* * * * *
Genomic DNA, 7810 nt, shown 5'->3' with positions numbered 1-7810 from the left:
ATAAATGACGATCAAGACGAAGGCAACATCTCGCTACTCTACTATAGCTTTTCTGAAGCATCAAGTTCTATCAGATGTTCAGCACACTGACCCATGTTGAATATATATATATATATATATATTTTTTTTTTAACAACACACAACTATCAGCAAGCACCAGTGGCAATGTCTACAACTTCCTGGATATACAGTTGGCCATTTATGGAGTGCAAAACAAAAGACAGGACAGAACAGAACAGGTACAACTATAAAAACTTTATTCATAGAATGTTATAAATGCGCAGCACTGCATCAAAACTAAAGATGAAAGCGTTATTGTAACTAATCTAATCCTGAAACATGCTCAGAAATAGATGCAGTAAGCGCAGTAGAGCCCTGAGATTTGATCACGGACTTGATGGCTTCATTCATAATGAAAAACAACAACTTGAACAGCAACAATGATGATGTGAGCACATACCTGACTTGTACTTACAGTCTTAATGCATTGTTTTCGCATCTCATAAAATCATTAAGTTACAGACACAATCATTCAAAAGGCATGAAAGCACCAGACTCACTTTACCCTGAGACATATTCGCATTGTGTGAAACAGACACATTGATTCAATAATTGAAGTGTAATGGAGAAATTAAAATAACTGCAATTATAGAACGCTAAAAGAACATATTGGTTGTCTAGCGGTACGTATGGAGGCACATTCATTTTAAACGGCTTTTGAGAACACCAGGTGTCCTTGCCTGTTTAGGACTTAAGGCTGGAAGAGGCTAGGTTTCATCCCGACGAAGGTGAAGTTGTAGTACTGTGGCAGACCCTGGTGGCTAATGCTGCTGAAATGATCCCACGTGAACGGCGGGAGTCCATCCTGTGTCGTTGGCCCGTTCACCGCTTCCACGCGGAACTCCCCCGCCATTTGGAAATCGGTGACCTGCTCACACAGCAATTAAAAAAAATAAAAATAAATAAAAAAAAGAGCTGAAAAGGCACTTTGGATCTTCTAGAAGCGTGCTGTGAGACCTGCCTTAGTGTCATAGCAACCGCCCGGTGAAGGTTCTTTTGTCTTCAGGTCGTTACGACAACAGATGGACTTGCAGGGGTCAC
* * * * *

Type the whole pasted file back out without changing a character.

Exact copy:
Genomic DNA, 7810 nt, shown 5'->3' with positions numbered 1-7810 from the left:
ATAAATGACGATCAAGACGAAGGCAACATCTCGCTACTCTACTATAGCTTTTCTGAAGCATCAAGTTCTATCAGATGTTCAGCACACTGACCCATGTTGAATATATATATATATATATATATTTTTTTTTTAACAACACACAACTATCAGCAAGCACCAGTGGCAATGTCTACAACTTCCTGGATATACAGTTGGCCATTTATGGAGTGCAAAACAAAAGACAGGACAGAACAGAACAGGTACAACTATAAAAACTTTATTCATAGAATGTTATAAATGCGCAGCACTGCATCAAAACTAAAGATGAAAGCGTTATTGTAACTAATCTAATCCTGAAACATGCTCAGAAATAGATGCAGTAAGCGCAGTAGAGCCCTGAGATTTGATCACGGACTTGATGGCTTCATTCATAATGAAAAACAACAACTTGAACAGCAACAATGATGATGTGAGCACATACCTGACTTGTACTTACAGTCTTAATGCATTGTTTTCGCATCTCATAAAATCATTAAGTTACAGACACAATCATTCAAAAGGCATGAAAGCACCAGACTCACTTTACCCTGAGACATATTCGCATTGTGTGAAACAGACACATTGATTCAATAATTGAAGTGTAATGGAGAAATTAAAATAACTGCAATTATAGAACGCTAAAAGAACATATTGGTTGTCTAGCGGTACGTATGGAGGCACATTCATTTTAAACGGCTTTTGAGAACACCAGGTGTCCTTGCCTGTTTAGGACTTAAGGCTGGAAGAGGCTAGGTTTCATCCCGACGAAGGTGAAGTTGTAGTACTGTGGCAGACCCTGGTGGCTAATGCTGCTGAAATGATCCCACGTGAACGGCGGGAGTCCATCCTGTGTCGTTGGCCCGTTCACCGCTTCCACGCGGAACTCCCCCGCCATTTGGAAATCGGTGACCTGCTCACACAGCAATTAAAAAAAATAAAAATAAATAAAAAAAAGAGCTGAAAAGGCACTTTGGATCTTCTAGAAGCGTGCTGTGAGACCTGCCTTAGTGTCATAGCAACCGCCCGGTGAAGGTTCTTTTGTCTTCAGGTCGTTACGACAACAGATGGACTTGCAGGGGTCAC